Having a patent foramen ovale (PFO) increases risk of “the bends” in divers: PFO was diagnosed on contrast transoesophageal echocardiography (TOE), and ischaemic brain lesions identified by MRI in divers. Those with PFO were 4.5-fold more likely to have had decompression events (the bends) and twice as many ischaemic brain lesions per person were diagnosed on MRI compared to divers without PFO. Even if the diver did not have a PFO, he was 5-fold more likely to have MRI lesions than a healthy non-diver without PFO. The clinical relevance of the MRI lesions is not clear, but the increased incidence of the bends is worrying.
1 Schwerzmann M, Seiler C, Lipp E, Guzman R, Lövblad KO, Kraus M, Kucher N. Relation between directly detected patent foramen ovale and ischemic brain lesions in sport divers.
A dilated right ventricle caused by tricuspid regurgitation may recover better than a dilated left ventricle caused by mitral regurgitation: If the left ventricle begins to fail because of volume overload, the recovery after correction of the mitral or aortic regurgitation is never complete. Inducing tricuspid regurgitation in dogs allows study of cardiomyocytes during right heart volume overload. Right ventricle sarcomere shortening was of normal extent and at normal velocity, although cardiomyocytes were longer than control cells. This could mean recovery of right ventricular function is more likely with treatment of the tricuspid regurgitation than recovery of the left ventricle with treatment of mitral regurgitation.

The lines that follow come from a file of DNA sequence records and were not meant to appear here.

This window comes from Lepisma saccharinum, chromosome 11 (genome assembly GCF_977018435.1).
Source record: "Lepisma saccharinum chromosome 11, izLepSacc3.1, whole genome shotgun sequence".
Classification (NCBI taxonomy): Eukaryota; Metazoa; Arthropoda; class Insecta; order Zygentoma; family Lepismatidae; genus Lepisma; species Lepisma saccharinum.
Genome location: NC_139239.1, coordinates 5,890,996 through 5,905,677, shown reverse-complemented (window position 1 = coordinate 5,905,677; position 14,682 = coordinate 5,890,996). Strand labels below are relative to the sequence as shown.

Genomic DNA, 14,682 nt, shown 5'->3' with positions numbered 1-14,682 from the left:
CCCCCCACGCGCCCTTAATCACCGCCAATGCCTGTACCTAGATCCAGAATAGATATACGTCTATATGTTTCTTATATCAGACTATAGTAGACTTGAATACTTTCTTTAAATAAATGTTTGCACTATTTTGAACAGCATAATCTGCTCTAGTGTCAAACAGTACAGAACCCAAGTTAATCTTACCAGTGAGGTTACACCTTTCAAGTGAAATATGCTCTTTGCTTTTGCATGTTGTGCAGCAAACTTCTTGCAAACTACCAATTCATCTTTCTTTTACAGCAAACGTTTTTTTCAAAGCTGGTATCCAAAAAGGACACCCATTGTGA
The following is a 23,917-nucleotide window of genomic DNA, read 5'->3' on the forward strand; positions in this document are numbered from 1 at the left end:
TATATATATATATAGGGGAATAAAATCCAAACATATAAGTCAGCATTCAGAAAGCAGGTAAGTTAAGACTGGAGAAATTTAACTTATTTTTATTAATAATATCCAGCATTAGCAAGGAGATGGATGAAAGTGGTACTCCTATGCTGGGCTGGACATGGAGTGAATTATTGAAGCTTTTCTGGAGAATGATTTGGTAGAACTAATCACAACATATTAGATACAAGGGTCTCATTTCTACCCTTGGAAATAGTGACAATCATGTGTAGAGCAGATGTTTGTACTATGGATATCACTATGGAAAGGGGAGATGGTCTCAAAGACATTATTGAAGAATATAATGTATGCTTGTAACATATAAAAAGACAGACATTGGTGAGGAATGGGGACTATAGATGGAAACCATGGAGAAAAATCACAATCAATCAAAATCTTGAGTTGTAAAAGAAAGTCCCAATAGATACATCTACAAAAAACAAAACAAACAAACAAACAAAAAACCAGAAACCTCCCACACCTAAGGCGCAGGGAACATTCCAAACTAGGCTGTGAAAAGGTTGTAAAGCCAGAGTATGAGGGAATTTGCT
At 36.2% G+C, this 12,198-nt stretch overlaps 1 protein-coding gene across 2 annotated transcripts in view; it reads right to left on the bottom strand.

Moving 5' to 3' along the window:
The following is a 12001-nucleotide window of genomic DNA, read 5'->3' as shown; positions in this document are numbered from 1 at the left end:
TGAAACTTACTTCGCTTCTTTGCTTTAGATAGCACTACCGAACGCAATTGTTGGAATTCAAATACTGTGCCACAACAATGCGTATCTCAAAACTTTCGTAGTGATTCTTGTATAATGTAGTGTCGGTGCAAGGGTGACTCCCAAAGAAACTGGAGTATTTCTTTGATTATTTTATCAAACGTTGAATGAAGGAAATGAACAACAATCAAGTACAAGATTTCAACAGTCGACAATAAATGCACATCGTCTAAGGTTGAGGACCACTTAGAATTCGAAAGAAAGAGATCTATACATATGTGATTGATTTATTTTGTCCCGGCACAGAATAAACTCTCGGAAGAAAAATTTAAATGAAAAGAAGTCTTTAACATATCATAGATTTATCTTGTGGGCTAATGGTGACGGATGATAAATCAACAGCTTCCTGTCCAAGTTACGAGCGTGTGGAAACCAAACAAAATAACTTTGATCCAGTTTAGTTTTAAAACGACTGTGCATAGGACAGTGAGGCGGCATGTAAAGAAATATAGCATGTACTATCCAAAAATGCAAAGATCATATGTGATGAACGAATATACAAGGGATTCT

2 Ishibashi Y, Rembert JC, Carabello BA, Nemoto S, Hamawaki M, Zile MR, Greenfield Jr. JC, Cooper G. Normal myocardial function in severe right ventricular volume overload hypertrophy
Spiral computed tomography (CT) may be the way to exclude pulmonary embolism: The difficulties of interpreting non-specific ventilation-perfusion scan results are highlighted by Ost and associates. They demonstrate the utility of spiral CT versus pulmonary angiography as the gold standard investigation in these circumstances where clinical suspicion of pulmonary embolism is high. A negative CT scan had a negative predictive value of 96%.
3 Ost D, Rozenshtein A, Saffran L, Snider A. The negative predictive value of spiral computed tomography for the diagnosis of pulmonary embolism in patients with nondiagnostic ventilation-perfusion scans.